Have you ever found yourself gazing toward the sky on a clear night and wondering which planets, stars, and constellations are looking back at you? Whether you’re preparing to experience the total solar eclipse happening in April 2024, Earth’s once-a-year brush with a meteor field, or plan to polish up on your constellation trivia, New York State offers a multitude of educational and interactive sites to stargaze and learn more about the night sky—visit these observatories, planetariums, and dark sky destinations.
Masks are encouraged, but optional in most settings per New York State guidelines. Individual businesses or attractions may require mask wearing. Call ahead and check websites and social media to make sure attractions and amenities are open and available.
Originally published 08/09/2019
Martz-Kohl Observatory (Chautauqua-Allegheny)
Have you ever wondered what deep space looks like? Or wanted to see the Moon’s Sea of Tranquility “up close?” Head to the Martz-Kohl Observatory in Frewsburg! The observatory’s two telescopes have the power to peer into deep space and photograph distant stars and planets. Join amateur astronomers for public discussions and stargazing parties. Check the calendar for Open Observatory nights that offer guided viewings of the night sky as long as it’s clear out. Visit during special program nights to learn more about planets and constellations, as well as to attend lectures from astronomy experts.
Kopernik Observatory & Science Center (Central New York)
Atop a 1,740-foot hill in Vestal, the Kopernik Observatory & Science Center is one of the best-sited and best-equipped public observatories in the Northeast United States for stargazing. Regardless of sky conditions, the observatory is open to the public every Friday night from March through mid-December, as well as on selected dates in January and February. Friday night events include presentations on a wide range of scientific and technological topics, and, after the program, observing of the Night Sky through Kopernik’s telescopes. Unless otherwise noted, all Kopernik Friday Night programs are streamed live and then saved on the Kopernik YouTube channel. On special nights for live observing sessions, see planets, star clusters, nebulae, and comets through Kopernik’s telescopes. Onsite events also include the Winter Star Party in February, RocketFest in May or June, Race to the Stars in April, AstroFest in October. The summer schedule includes viewing nights for annual meteor showers, such as the August Perseid Meteor Shower, and weeklong summer camps for students in grades 2-12. For children ages 3-6, KoperniKids classes are held once a month on a Saturday morning year-round, a kid-friendly approach to science, technology, engineering, and math programs. For guests of all ages, the Kopernik Science Park is open dawn to dusk. Tours of the facilities are available for a small donation; call in advance.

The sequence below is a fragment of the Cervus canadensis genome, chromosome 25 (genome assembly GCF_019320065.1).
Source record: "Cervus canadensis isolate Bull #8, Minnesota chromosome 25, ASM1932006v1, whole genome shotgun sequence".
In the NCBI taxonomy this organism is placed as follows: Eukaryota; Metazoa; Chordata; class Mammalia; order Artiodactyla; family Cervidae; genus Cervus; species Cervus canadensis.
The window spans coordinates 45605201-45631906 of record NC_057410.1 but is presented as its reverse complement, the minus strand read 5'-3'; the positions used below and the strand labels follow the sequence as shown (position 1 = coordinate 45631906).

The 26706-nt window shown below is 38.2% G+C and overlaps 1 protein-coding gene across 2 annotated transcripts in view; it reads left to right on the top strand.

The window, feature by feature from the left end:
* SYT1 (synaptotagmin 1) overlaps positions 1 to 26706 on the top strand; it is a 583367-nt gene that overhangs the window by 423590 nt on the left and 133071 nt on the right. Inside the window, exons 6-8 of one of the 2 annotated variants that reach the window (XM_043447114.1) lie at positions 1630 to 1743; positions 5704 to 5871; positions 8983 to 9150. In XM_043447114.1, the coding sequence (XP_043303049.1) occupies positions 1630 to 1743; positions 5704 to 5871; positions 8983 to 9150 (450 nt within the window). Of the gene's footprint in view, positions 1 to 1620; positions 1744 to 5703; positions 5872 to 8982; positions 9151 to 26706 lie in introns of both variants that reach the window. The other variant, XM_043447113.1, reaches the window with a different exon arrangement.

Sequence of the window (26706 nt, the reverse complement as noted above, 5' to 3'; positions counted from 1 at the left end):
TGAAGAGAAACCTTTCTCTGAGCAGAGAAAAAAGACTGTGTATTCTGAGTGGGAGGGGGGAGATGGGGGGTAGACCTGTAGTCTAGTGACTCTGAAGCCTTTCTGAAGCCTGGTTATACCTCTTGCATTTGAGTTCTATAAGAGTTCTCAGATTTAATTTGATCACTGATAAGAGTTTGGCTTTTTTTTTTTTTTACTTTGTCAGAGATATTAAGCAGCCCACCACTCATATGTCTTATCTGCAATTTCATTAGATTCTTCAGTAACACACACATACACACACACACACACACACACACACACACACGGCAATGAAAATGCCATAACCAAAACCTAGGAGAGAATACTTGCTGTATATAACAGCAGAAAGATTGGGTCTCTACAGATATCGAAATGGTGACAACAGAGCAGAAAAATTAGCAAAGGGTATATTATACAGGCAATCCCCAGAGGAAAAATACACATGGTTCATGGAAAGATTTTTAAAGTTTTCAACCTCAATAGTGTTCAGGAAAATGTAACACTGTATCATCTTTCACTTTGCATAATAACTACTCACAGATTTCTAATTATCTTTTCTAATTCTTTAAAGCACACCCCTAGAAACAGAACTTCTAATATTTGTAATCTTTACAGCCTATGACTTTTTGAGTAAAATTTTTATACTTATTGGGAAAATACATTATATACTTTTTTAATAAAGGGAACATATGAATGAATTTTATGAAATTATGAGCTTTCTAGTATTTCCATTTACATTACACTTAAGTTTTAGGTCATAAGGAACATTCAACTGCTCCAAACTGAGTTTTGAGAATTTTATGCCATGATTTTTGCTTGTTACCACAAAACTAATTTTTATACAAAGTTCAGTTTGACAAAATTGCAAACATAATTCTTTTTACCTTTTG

Hudson River Museum’s Planetarium (Hudson Valley)
Credit: Yuliva Levit for the Hudson River Museum
Travel to deep space when you visit the Hudson River Museum’s Planetarium in Yonkers. This kid-friendly attraction offers immersive shows like “The Sky Tonight,” a breathtaking tour of the night sky from the Hudson Valley, where you can gaze at visible planets, bright stars, periodic comets, seasonal constellations, upcoming rocket launches and more! Special programming is offered for grades 3-12, but adults can get in on the fun too. Check the planetarium’s calendar for special star parties, celestial-themed events, and much more.
Adirondack Sky Center & Observatory (Adirondacks)